One of the mysteries of the English language finally explained.
An inflammatory mass or localized area of inflammation; diffuse, spreading inflammation, often with suppuration, especially of soft tissue; cellulitis.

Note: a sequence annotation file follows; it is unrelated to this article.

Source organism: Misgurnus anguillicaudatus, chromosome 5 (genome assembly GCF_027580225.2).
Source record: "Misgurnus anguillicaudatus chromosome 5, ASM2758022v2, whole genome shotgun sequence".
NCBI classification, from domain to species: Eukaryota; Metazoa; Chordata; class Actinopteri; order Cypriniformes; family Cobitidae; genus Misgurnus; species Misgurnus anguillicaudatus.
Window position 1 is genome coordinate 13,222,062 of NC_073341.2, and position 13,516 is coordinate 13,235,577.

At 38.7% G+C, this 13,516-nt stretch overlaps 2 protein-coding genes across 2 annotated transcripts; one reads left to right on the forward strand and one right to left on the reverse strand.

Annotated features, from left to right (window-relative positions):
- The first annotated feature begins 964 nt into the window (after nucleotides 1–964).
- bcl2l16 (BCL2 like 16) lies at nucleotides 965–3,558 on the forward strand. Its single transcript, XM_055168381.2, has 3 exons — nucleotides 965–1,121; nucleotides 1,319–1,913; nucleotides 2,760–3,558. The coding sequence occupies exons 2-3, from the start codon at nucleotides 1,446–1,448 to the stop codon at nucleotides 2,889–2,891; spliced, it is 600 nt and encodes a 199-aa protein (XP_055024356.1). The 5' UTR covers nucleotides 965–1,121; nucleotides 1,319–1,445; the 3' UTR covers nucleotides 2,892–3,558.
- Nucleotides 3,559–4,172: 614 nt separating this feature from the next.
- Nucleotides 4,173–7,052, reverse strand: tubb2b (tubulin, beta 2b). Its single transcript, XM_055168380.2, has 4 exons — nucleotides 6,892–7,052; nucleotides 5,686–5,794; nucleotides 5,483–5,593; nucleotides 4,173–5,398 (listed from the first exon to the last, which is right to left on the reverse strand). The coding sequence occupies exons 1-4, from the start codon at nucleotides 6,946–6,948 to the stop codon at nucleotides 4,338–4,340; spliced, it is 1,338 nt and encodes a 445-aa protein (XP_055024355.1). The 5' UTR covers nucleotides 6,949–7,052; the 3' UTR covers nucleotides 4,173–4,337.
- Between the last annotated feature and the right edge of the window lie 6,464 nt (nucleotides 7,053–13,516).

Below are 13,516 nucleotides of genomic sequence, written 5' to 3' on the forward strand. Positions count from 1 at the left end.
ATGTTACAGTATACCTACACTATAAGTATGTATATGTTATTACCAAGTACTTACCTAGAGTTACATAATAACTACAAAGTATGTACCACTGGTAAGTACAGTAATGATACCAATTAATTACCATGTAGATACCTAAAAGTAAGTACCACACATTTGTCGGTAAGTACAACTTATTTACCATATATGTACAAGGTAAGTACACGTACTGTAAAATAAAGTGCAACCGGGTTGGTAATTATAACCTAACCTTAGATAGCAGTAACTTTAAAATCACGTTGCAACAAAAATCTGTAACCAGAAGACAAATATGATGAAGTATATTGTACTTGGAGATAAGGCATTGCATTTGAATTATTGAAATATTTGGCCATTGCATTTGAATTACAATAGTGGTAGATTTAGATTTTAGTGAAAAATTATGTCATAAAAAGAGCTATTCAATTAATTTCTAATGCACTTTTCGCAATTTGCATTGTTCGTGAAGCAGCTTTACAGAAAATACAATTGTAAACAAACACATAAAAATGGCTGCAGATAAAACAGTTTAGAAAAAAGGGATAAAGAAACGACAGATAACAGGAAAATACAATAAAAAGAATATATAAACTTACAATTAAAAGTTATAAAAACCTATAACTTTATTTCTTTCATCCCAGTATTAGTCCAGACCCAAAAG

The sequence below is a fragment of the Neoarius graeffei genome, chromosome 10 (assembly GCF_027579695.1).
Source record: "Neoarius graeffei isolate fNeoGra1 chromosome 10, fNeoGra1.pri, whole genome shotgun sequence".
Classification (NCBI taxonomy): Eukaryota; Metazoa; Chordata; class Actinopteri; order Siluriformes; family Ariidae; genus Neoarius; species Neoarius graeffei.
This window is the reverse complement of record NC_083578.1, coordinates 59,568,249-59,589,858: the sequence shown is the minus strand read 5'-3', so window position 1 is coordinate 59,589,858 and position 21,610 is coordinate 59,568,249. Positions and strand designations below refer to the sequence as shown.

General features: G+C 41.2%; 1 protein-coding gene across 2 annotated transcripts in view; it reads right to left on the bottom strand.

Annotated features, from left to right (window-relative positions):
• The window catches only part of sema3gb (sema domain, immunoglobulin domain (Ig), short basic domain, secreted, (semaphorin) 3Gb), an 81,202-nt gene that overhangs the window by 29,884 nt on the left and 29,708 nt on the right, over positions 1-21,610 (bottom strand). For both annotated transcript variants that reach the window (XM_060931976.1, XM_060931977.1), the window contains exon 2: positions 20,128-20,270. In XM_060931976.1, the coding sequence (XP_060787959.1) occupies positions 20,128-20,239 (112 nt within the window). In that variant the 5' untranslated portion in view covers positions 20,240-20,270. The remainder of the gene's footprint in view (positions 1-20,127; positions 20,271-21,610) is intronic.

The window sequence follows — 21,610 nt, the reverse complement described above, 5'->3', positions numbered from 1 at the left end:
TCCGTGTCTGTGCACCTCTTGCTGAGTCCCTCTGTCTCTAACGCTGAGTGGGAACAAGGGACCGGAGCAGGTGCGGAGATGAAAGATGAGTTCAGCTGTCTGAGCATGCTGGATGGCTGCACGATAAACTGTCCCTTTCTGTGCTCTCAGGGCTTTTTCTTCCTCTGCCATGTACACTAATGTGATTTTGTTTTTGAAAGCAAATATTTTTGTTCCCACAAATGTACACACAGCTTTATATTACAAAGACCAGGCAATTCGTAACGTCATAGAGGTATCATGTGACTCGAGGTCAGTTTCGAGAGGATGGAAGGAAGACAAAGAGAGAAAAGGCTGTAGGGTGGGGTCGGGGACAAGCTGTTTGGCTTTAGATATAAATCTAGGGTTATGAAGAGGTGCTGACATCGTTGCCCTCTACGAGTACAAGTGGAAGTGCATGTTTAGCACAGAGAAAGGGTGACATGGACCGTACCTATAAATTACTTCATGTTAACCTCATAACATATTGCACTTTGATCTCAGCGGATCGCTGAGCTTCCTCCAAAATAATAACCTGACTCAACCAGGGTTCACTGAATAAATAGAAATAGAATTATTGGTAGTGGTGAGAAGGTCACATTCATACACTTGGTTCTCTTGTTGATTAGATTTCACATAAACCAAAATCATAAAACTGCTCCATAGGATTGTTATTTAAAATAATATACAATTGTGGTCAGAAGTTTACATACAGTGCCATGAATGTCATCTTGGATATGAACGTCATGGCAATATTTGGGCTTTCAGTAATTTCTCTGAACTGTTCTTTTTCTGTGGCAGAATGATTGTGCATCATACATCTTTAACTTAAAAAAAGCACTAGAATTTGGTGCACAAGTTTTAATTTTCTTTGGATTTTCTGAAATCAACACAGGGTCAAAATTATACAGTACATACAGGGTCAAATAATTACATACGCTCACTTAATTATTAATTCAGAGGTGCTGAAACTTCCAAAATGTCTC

Late Middle English; earliest use found in John Trevisa (c1342–?1402), translator. From Anglo-Norman flegmon and Middle French fleugmon, flegmon, phlegmon and its etymon post-classical Latin phlegmon, phlegmone inflammation, inflamed tumour from ancient Greek ϕλεγμονή from ϕλέγειν to burn + -μονή, suffix forming nouns.
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